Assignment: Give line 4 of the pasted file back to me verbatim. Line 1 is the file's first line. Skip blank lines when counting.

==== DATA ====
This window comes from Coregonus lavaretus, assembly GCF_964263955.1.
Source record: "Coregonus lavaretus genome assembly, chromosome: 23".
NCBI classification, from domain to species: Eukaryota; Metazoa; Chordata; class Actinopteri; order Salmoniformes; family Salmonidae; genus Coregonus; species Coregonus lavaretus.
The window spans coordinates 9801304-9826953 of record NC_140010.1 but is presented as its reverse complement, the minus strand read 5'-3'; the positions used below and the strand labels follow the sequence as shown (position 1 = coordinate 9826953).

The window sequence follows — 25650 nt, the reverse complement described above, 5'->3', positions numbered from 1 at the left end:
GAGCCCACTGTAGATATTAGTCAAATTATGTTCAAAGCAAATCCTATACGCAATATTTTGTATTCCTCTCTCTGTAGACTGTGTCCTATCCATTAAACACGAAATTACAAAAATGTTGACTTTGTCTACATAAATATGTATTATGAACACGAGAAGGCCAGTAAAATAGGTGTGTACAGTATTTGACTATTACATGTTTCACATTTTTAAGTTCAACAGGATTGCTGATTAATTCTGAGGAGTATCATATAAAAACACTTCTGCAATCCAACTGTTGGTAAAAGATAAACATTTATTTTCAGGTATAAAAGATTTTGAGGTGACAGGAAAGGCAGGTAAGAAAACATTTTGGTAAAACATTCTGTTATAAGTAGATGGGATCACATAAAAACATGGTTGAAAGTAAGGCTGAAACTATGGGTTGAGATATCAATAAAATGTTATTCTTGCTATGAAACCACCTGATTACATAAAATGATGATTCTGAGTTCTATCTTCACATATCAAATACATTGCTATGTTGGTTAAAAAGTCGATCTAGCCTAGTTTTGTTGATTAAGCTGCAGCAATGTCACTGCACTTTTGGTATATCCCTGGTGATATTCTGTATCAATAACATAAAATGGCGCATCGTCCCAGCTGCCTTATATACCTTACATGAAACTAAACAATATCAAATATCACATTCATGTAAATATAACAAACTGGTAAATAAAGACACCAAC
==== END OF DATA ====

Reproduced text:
The window spans coordinates 9801304-9826953 of record NC_140010.1 but is presented as its reverse complement, the minus strand read 5'-3'; the positions used below and the strand labels follow the sequence as shown (position 1 = coordinate 9826953).